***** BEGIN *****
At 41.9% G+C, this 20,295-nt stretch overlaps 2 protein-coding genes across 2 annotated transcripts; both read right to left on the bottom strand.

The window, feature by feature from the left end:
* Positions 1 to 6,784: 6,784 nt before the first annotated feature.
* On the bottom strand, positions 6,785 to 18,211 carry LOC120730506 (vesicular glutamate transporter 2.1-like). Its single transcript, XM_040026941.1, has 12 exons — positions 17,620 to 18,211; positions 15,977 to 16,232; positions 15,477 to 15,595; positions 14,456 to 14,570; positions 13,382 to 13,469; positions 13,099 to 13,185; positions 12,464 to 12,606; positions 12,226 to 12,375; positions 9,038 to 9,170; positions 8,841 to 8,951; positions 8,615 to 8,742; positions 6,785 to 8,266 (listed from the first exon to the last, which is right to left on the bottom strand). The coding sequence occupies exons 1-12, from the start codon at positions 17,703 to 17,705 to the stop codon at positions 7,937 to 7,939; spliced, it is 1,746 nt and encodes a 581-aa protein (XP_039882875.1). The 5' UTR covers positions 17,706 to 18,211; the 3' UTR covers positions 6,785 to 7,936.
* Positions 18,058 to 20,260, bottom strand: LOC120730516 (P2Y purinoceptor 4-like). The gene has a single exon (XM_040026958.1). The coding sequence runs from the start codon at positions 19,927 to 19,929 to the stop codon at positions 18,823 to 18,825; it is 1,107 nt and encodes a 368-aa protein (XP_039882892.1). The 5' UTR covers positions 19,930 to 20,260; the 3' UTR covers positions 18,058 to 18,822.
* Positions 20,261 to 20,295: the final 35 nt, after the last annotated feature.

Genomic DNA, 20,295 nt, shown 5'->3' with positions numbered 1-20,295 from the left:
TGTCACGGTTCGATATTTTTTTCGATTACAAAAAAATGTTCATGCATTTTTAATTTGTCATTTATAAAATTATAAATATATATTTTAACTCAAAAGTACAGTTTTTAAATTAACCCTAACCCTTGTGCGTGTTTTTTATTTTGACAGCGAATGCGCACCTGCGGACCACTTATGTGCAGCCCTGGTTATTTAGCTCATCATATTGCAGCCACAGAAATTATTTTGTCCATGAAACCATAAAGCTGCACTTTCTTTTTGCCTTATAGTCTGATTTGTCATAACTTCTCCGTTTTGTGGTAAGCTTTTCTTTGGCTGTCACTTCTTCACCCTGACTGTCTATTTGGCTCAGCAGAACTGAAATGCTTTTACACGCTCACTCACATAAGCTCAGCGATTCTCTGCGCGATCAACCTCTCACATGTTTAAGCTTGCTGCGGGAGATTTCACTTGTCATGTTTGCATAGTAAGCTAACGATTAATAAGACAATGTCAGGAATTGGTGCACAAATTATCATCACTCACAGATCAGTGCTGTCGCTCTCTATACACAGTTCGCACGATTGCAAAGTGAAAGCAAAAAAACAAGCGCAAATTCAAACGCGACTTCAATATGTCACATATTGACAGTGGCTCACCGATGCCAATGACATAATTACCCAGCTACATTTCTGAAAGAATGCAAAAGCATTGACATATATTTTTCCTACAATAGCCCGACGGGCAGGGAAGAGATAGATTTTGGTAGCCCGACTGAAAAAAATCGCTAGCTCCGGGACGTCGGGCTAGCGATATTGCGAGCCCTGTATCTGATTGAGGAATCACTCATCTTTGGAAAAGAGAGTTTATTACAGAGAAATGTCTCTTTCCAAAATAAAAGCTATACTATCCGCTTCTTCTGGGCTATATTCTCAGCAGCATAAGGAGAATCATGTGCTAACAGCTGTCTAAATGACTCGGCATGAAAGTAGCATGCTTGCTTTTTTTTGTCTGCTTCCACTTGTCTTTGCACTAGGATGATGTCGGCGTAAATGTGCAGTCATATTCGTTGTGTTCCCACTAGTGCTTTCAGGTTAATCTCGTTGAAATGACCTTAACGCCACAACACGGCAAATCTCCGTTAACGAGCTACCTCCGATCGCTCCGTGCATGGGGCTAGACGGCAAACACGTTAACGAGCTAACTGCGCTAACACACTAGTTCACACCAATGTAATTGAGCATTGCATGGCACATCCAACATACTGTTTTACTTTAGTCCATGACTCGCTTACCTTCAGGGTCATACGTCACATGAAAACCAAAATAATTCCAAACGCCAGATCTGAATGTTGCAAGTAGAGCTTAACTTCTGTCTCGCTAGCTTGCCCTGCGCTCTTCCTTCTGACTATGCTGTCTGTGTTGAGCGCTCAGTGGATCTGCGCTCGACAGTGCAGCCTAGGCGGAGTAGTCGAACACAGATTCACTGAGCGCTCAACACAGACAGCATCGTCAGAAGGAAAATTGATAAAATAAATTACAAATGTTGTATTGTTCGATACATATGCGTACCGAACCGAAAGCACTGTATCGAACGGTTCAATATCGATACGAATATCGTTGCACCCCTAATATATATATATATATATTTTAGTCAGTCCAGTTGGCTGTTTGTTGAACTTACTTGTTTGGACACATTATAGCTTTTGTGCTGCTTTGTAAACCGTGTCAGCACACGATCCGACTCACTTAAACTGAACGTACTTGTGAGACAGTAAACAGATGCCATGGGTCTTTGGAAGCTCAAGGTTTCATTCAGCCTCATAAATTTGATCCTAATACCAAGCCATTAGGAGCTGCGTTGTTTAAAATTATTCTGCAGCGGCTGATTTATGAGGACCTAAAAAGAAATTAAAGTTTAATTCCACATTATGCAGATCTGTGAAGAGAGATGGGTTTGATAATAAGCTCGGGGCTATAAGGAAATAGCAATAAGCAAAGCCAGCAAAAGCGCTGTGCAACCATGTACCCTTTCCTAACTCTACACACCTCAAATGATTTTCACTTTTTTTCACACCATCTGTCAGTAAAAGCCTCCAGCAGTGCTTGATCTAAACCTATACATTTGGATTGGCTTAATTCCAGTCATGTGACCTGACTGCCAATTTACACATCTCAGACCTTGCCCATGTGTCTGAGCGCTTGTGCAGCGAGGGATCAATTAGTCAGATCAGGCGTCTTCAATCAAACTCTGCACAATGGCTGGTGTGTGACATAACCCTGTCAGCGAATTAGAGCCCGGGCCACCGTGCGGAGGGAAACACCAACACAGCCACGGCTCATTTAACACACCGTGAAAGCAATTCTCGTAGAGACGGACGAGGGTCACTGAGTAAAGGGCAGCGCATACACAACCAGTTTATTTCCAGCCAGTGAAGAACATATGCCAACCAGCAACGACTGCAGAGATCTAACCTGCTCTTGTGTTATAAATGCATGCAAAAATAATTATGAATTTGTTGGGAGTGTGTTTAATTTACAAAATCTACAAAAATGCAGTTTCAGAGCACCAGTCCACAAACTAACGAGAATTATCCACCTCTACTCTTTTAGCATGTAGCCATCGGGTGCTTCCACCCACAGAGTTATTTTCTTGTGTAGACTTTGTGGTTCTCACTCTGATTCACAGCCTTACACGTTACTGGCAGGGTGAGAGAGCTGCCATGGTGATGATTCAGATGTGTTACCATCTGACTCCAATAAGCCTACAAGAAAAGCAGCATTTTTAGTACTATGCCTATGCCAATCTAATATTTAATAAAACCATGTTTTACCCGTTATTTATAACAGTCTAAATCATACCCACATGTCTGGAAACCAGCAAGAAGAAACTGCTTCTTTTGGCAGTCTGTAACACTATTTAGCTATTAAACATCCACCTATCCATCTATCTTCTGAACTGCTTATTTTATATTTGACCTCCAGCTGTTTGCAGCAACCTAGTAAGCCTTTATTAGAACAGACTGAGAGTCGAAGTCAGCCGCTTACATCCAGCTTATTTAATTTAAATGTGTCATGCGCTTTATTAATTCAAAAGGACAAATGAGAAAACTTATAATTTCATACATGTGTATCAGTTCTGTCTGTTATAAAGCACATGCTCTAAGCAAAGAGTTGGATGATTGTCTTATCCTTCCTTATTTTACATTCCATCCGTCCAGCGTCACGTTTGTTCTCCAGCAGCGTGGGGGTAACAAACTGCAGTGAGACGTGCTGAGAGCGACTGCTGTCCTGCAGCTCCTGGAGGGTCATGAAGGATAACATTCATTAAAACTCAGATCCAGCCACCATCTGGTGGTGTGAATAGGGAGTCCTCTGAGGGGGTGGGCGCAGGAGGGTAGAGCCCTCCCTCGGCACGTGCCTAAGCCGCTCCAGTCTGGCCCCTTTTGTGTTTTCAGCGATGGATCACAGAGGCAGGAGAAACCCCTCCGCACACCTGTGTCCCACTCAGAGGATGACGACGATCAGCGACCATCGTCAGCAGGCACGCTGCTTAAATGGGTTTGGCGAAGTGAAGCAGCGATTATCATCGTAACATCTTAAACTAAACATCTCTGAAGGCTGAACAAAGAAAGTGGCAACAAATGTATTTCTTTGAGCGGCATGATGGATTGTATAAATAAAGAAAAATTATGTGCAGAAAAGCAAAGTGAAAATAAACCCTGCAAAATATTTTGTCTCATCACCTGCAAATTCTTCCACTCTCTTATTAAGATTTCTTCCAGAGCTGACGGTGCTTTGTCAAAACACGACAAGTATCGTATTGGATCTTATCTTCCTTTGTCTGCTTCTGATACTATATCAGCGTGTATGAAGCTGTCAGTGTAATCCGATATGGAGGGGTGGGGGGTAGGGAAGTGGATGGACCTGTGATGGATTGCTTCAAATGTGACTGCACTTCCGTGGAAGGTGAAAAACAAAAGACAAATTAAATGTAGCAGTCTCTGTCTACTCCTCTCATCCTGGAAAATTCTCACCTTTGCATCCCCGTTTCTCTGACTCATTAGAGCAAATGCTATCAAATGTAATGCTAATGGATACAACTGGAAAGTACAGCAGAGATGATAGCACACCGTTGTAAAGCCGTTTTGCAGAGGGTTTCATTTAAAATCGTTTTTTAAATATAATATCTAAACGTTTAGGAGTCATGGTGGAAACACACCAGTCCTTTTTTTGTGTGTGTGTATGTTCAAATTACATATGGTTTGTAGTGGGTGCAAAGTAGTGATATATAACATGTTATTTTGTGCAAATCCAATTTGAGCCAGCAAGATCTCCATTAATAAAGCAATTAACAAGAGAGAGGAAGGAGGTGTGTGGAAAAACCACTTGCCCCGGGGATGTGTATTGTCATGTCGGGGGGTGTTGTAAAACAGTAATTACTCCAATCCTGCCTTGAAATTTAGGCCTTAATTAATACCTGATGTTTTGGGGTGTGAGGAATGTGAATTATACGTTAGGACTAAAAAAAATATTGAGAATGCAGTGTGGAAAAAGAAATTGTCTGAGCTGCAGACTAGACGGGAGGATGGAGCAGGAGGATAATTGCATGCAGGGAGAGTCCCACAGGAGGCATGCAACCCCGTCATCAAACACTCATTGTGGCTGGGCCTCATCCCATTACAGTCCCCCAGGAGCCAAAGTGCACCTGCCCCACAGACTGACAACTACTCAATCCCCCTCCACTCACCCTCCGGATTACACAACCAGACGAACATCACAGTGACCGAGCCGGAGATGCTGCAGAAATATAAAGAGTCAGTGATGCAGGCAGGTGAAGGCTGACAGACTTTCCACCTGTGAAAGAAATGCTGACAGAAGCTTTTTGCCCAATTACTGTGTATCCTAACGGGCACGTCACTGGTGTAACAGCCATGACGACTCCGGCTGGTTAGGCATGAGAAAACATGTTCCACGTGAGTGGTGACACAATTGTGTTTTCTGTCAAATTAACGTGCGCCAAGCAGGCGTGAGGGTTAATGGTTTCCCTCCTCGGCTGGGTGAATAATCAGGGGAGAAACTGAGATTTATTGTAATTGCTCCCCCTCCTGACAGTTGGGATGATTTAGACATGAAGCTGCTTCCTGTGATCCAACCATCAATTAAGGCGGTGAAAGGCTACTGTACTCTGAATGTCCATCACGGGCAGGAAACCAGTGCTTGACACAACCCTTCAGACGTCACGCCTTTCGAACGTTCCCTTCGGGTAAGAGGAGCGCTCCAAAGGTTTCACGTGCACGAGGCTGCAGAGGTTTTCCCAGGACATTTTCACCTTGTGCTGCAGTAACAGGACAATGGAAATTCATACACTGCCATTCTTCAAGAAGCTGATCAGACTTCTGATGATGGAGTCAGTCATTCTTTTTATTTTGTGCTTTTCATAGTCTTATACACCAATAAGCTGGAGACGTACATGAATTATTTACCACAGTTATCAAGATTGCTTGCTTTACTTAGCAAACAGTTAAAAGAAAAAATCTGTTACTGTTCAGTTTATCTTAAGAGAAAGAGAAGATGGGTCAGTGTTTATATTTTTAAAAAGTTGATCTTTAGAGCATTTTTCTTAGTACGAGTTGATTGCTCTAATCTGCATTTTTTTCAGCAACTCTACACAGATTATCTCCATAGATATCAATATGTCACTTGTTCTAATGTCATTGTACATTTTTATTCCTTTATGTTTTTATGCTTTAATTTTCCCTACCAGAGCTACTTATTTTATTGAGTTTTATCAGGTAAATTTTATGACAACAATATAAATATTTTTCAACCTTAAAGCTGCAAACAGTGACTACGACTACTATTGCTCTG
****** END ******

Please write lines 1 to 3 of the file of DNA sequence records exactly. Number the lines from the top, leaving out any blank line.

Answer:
At 41.9% G+C, this 20,295-nt stretch overlaps 2 protein-coding genes across 2 annotated transcripts; both read right to left on the bottom strand.

The window, feature by feature from the left end:
* Positions 1 to 6,784: 6,784 nt before the first annotated feature.